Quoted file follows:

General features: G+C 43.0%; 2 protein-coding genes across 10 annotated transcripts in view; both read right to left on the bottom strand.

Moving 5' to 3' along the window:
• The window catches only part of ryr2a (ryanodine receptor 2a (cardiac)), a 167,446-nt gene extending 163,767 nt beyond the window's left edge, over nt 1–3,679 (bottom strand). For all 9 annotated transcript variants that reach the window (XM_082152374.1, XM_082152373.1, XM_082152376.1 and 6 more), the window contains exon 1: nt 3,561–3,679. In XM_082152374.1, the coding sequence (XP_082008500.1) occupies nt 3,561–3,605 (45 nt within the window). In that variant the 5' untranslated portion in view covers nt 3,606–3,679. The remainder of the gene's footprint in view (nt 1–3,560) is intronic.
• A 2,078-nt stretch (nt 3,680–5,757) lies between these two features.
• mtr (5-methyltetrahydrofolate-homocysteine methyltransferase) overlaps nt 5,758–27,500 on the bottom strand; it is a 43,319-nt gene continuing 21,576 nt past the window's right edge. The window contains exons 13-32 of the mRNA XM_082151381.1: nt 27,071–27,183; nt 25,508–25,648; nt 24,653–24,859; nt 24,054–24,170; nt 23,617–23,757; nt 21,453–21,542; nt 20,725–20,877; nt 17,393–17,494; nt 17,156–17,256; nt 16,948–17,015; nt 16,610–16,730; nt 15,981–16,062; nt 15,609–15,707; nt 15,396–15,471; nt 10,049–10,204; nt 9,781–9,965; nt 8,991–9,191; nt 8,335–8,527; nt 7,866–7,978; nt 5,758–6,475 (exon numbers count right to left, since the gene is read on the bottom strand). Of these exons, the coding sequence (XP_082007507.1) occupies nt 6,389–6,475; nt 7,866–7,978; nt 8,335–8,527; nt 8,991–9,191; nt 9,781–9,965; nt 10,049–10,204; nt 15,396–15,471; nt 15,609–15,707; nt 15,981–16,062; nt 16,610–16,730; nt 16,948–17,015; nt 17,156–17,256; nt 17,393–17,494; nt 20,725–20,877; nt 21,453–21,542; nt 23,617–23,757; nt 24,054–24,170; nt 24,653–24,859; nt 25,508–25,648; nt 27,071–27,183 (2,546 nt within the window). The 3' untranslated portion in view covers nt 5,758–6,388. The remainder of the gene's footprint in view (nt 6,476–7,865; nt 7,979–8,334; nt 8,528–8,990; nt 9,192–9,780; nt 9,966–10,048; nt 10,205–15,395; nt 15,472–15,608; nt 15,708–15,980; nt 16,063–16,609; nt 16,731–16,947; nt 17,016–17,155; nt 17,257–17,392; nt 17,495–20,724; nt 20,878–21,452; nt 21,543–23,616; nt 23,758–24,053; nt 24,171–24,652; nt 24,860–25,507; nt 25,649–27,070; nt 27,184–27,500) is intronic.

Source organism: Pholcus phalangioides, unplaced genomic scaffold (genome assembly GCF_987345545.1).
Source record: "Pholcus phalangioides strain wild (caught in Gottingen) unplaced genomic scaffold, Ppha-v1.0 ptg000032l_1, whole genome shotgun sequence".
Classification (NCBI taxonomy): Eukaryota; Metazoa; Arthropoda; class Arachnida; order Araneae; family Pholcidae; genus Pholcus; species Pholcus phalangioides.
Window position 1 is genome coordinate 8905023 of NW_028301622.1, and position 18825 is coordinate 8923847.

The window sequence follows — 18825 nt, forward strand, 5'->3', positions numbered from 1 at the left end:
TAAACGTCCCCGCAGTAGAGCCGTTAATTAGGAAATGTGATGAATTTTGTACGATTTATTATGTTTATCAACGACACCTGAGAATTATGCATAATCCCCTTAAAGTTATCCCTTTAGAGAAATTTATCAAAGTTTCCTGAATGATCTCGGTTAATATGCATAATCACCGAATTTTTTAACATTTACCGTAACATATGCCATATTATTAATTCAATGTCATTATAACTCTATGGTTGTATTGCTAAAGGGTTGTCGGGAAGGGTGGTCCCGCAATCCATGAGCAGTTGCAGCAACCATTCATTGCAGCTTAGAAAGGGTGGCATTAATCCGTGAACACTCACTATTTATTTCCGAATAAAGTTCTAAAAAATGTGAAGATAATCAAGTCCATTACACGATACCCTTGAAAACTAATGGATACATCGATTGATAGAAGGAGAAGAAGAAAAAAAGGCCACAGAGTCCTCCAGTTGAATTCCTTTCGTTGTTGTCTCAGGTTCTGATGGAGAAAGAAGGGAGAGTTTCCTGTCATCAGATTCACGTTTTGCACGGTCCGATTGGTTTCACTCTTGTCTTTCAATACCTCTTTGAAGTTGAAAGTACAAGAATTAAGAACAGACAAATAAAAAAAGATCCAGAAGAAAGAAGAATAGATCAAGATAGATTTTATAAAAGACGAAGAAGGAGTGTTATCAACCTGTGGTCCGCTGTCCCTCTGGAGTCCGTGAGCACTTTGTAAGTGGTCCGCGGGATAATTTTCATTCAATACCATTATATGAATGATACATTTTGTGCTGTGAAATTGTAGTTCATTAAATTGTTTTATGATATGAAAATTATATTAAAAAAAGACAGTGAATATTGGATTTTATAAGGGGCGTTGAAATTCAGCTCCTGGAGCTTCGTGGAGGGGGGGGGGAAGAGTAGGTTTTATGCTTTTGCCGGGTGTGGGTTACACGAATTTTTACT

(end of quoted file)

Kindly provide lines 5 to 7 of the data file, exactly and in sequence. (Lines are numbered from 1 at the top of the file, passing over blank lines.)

• mtr (5-methyltetrahydrofolate-homocysteine methyltransferase) overlaps nt 5,758–27,500 on the bottom strand; it is a 43,319-nt gene continuing 21,576 nt past the window's right edge. The window contains exons 13-32 of the mRNA XM_082151381.1: nt 27,071–27,183; nt 25,508–25,648; nt 24,653–24,859; nt 24,054–24,170; nt 23,617–23,757; nt 21,453–21,542; nt 20,725–20,877; nt 17,393–17,494; nt 17,156–17,256; nt 16,948–17,015; nt 16,610–16,730; nt 15,981–16,062; nt 15,609–15,707; nt 15,396–15,471; nt 10,049–10,204; nt 9,781–9,965; nt 8,991–9,191; nt 8,335–8,527; nt 7,866–7,978; nt 5,758–6,475 (exon numbers count right to left, since the gene is read on the bottom strand). Of these exons, the coding sequence (XP_082007507.1) occupies nt 6,389–6,475; nt 7,866–7,978; nt 8,335–8,527; nt 8,991–9,191; nt 9,781–9,965; nt 10,049–10,204; nt 15,396–15,471; nt 15,609–15,707; nt 15,981–16,062; nt 16,610–16,730; nt 16,948–17,015; nt 17,156–17,256; nt 17,393–17,494; nt 20,725–20,877; nt 21,453–21,542; nt 23,617–23,757; nt 24,054–24,170; nt 24,653–24,859; nt 25,508–25,648; nt 27,071–27,183 (2,546 nt within the window). The 3' untranslated portion in view covers nt 5,758–6,388. The remainder of the gene's footprint in view (nt 6,476–7,865; nt 7,979–8,334; nt 8,528–8,990; nt 9,192–9,780; nt 9,966–10,048; nt 10,205–15,395; nt 15,472–15,608; nt 15,708–15,980; nt 16,063–16,609; nt 16,731–16,947; nt 17,016–17,155; nt 17,257–17,392; nt 17,495–20,724; nt 20,878–21,452; nt 21,543–23,616; nt 23,758–24,053; nt 24,171–24,652; nt 24,860–25,507; nt 25,649–27,070; nt 27,184–27,500) is intronic.

Source organism: Pholcus phalangioides, unplaced genomic scaffold (genome assembly GCF_987345545.1).
Source record: "Pholcus phalangioides strain wild (caught in Gottingen) unplaced genomic scaffold, Ppha-v1.0 ptg000032l_1, whole genome shotgun sequence".